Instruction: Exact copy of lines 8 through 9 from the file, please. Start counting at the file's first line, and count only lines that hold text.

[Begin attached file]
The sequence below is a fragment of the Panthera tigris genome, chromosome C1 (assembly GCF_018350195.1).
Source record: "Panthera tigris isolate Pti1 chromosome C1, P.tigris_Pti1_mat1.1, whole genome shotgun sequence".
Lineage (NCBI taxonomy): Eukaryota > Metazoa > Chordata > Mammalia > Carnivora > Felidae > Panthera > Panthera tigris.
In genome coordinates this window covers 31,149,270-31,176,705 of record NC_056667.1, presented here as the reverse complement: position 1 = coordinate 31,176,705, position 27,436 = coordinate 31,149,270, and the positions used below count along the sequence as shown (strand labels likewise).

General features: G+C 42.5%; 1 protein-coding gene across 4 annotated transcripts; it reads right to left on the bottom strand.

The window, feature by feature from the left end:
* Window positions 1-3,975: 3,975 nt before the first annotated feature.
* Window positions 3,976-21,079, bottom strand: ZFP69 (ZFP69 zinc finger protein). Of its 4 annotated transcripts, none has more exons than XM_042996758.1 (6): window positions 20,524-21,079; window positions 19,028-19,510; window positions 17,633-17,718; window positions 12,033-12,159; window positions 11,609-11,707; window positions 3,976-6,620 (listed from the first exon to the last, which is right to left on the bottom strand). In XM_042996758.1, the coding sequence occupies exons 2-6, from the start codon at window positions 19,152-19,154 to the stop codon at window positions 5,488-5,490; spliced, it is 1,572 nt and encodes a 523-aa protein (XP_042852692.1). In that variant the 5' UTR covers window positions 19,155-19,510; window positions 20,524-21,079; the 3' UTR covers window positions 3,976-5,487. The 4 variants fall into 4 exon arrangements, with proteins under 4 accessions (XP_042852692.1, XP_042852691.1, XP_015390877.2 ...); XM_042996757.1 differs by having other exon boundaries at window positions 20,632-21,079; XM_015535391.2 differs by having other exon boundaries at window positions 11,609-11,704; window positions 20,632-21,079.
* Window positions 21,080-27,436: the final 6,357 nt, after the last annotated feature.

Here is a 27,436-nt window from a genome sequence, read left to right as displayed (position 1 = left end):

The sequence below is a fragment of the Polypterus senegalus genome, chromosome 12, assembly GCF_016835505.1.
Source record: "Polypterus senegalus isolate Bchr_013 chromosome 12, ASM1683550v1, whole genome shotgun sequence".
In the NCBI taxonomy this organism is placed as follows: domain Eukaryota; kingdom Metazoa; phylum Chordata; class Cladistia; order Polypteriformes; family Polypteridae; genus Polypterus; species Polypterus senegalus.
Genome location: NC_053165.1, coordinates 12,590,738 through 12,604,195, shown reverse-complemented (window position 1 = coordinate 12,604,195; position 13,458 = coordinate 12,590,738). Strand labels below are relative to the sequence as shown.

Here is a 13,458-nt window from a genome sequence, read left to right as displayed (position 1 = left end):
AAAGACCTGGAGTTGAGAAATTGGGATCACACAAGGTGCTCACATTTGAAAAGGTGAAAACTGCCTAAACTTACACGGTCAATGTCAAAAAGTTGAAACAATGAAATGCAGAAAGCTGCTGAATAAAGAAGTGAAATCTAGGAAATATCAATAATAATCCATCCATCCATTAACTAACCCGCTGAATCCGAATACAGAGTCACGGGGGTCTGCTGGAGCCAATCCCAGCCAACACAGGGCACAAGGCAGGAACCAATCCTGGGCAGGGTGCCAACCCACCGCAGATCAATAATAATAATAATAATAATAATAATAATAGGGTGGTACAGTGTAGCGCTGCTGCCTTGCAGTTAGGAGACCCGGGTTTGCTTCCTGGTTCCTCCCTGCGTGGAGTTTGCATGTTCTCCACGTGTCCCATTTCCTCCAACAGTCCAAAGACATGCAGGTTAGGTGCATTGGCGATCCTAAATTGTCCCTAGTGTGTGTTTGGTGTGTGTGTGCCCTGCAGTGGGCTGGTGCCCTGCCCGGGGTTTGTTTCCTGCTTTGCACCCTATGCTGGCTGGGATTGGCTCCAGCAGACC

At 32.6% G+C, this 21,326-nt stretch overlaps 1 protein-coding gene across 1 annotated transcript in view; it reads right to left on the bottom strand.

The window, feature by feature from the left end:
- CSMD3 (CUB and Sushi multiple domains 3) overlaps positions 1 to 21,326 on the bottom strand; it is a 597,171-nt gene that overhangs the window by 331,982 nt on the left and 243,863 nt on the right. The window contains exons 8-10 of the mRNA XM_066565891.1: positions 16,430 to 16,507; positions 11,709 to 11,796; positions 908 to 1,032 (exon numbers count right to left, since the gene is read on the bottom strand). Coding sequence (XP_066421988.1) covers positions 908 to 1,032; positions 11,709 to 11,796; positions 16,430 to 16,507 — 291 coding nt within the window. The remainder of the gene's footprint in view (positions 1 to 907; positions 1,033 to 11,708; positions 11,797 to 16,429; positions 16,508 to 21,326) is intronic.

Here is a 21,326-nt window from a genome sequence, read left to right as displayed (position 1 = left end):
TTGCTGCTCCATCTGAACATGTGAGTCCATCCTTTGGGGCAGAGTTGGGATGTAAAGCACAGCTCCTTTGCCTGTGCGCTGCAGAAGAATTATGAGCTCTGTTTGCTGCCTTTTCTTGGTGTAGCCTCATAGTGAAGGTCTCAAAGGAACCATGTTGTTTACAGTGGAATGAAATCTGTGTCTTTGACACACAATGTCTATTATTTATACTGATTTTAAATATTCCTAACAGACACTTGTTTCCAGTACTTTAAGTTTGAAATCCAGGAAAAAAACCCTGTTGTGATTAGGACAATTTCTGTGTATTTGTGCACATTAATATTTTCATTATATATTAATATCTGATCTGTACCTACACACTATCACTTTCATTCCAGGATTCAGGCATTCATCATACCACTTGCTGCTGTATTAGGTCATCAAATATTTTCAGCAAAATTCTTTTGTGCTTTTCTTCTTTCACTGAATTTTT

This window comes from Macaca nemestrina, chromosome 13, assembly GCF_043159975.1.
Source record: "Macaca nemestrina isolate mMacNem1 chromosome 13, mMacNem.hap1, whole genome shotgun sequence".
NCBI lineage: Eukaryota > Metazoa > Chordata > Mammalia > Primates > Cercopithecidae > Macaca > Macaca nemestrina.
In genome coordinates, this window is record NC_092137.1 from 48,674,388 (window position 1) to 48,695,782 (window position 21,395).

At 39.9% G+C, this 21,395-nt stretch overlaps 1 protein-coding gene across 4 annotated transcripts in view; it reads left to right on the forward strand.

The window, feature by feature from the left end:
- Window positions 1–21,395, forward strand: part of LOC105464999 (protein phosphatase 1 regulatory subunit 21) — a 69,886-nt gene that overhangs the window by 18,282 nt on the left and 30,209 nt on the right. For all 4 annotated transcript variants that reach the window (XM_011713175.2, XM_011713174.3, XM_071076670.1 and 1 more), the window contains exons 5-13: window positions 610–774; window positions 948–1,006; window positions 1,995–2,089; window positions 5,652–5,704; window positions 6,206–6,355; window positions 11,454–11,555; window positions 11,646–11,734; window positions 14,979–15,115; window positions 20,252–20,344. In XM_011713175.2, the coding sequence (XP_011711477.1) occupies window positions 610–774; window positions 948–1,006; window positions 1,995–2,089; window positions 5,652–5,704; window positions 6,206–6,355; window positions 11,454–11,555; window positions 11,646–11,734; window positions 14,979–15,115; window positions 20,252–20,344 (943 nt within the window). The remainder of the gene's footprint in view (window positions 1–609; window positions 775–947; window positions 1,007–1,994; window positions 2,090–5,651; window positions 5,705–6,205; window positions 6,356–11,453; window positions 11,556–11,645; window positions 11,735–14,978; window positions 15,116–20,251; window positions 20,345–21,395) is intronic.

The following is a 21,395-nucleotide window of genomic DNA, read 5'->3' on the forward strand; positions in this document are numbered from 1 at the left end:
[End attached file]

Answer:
* Window positions 3,976-21,079, bottom strand: ZFP69 (ZFP69 zinc finger protein). Of its 4 annotated transcripts, none has more exons than XM_042996758.1 (6): window positions 20,524-21,079; window positions 19,028-19,510; window positions 17,633-17,718; window positions 12,033-12,159; window positions 11,609-11,707; window positions 3,976-6,620 (listed from the first exon to the last, which is right to left on the bottom strand). In XM_042996758.1, the coding sequence occupies exons 2-6, from the start codon at window positions 19,152-19,154 to the stop codon at window positions 5,488-5,490; spliced, it is 1,572 nt and encodes a 523-aa protein (XP_042852692.1). In that variant the 5' UTR covers window positions 19,155-19,510; window positions 20,524-21,079; the 3' UTR covers window positions 3,976-5,487. The 4 variants fall into 4 exon arrangements, with proteins under 4 accessions (XP_042852692.1, XP_042852691.1, XP_015390877.2 ...); XM_042996757.1 differs by having other exon boundaries at window positions 20,632-21,079; XM_015535391.2 differs by having other exon boundaries at window positions 11,609-11,704; window positions 20,632-21,079.
* Window positions 21,080-27,436: the final 6,357 nt, after the last annotated feature.